2. I no longer use refined sugars. No more cookies, candies, or cakes unless I make them myself, are 100% organic and use low glycemic sweeteners in place of sugar. Instead I eat more servings of fruit, on the order of 8 to 10 servings daily, both whole and in smoothies. I am finding my caloric needs as well as my hydration requirements are being better met by doing this than using sports drinks. In place of refined sugars I am using Agave Nectar and Stevia. I am finding I have fewer sugar cravings these days and my energy levels are more consistent.
3. No more fried foods. No potato chips, no french fries. These just made me feel gross no matter how good they may smell or taste.
4. Eat more frequent meals throughout the day. Once I started doing P90X along with my normal workouts, it became very apparent three meals was not going to be enough. This is where extra servings of fruit and vegetables comes in handy. These extra meals are "nutrient dense." And once I made the shift to more natural organic foods I found my actual meal sizes decreased. I assume this is because the foods I now eat provide more actual essential nutrition allowing me to eat smaller portions while getting more actual usable food. This is just a guess but I think it is probably correct. The big reason for larger and larger portions in our societies is probably because the foods we get from fast food chains or processed/manufactured foods is calorie dense and nutrient poor.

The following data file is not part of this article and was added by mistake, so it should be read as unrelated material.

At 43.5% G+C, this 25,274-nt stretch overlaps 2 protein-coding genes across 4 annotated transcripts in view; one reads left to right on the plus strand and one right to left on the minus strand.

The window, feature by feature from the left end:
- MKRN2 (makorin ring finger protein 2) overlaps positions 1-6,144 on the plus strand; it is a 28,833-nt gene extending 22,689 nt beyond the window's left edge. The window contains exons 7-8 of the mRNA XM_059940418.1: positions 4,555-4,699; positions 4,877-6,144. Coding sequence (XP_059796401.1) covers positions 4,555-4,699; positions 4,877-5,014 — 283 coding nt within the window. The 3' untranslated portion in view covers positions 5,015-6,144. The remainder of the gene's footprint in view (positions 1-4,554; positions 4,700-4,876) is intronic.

5. Take more meals in liquid form. This is by no means every meal. But out of 6 meals I shoot for at least one smoothie and one glass of fresh juice daily. I currently use both a Vitamix (Yeah, I own a blender that can mill grain or knead bread) and a Juicer to prepare nutrient dense juices and smoothies made from fresh organic fruits and vegetables. I use various recipes for fruits and veggies as recovery drinks, snacks, and full meals depending on the combinations of the foods I choose. I am also making and eating more soups year round. The reasons for this are many but the two that stick out most are that by taking more meals in liquid or semi liquid form, I am making it easier for my system to digest the food and get the necessary nutrients into my system more quickly.
6. Buy organic fruits and vegetables whenever possible. This was one of the easiest changes I think I made. For a long time I didn't think the expense and effort necessary to find organic foods was worth the trouble. The major selling point for me, aside from the possible health benefits, was simply taste. I cook most of my meals myself and I found the taste of the food I was preparing was superior when I used organic foods in my dishes. This in turn made it more appealing to prepare my own foods and stick with eating them.